Spicy Dream Visuals
Hard to imagine, but I hoped Paprika would be weirder and creepier than it actually was. Given its boundary-less territory of dreams run amok to explore, I expected much less coherence and much more eerie sensation. Still, it's satisfying enough that the animated movie delivers what it promises -- the dream-involved sequences are indeed surreal, as director Satoshi Kon exercises his visual mastery of that uniquely dreamscape phenomenon of sudden displacement and dislocation.
The story involves misuse of a stolen technology that allows therapists to enter a patient's dreams; in the wrong hands, it's apparently powerful enough to induce anyone to a dream state and potentially trap them within (or, as the case may be, to allow the dream to spill without). Enter one of the inventing team's scientists, Atsuko Chiba (voiced by Megumi Hayashibara), who enters dreams as her alter ego, the spry and sprightly Paprika, to play detective and find the criminal perpetrator; also involved is a real police detective with troubles of his own. Thematically, it tackles dreams, cinema, and the internet as conduits for repressed desires. The movie's a fantasia, to be sure, but its uniqueness may be relative to the amount of familiarity you have with anime in general. Weirdness is a given here, as is a lot of sci-fi/philosophical dialogue and exposition.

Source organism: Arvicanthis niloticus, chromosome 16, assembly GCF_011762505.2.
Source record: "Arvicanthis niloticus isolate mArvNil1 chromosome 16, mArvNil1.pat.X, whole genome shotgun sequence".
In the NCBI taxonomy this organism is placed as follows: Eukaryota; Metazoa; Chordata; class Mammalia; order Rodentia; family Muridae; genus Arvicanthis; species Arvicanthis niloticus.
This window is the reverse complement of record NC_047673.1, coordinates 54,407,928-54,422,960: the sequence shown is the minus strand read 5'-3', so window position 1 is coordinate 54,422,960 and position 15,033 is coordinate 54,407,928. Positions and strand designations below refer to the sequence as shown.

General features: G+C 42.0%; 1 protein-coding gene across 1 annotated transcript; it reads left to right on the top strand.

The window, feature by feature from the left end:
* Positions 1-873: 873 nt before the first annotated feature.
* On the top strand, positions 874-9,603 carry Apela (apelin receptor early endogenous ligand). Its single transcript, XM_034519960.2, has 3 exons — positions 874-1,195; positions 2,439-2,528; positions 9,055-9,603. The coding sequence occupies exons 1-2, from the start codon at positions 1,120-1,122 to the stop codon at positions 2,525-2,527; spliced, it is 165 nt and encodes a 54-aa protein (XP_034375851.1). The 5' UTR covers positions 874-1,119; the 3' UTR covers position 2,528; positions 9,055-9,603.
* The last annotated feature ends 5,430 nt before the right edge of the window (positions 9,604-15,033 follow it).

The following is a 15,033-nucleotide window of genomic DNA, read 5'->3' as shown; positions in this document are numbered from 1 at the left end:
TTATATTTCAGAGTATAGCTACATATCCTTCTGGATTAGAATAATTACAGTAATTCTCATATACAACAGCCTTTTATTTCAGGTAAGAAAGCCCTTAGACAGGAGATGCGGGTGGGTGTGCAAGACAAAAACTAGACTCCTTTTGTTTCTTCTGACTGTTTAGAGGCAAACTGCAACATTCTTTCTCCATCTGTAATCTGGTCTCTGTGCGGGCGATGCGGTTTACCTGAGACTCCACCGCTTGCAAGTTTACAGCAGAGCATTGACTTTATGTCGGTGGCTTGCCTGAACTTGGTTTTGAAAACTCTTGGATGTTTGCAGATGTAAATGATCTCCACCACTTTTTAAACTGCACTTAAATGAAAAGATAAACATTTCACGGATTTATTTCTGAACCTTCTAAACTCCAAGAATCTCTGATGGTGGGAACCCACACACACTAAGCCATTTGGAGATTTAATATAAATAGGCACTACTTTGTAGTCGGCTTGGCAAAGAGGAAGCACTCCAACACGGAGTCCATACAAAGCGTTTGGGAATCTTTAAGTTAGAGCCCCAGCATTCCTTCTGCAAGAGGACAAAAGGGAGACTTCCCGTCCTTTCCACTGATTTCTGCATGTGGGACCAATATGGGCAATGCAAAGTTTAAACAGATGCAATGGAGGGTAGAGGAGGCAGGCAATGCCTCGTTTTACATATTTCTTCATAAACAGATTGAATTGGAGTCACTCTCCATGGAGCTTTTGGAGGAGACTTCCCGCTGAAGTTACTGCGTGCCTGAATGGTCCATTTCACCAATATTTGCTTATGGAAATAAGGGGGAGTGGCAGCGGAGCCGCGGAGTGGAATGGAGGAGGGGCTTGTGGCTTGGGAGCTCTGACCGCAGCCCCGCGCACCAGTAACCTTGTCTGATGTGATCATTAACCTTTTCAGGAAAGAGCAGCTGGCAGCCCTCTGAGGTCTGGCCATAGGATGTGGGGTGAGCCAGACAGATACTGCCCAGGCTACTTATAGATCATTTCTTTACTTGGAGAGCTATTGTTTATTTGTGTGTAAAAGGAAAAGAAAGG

Not as sure a bet is the communication of a humanity in the characters -- to its credit, Paprika devotes much time to getting to know its protagonists, but I found their issues a little too easily reduced to familiar pop psychology. For this movie, it's better to sit back and enjoy the detail-rich visuals while appreciating the unfettered imagination at work in constructing them, as well as the apparent wild enthusiasm with which they were tackled. (Capsule review.)
(Released by Sony Pictures Classics and rated "R" for violent and sexual images.)
Review also posted at www.windowtothemovies.com.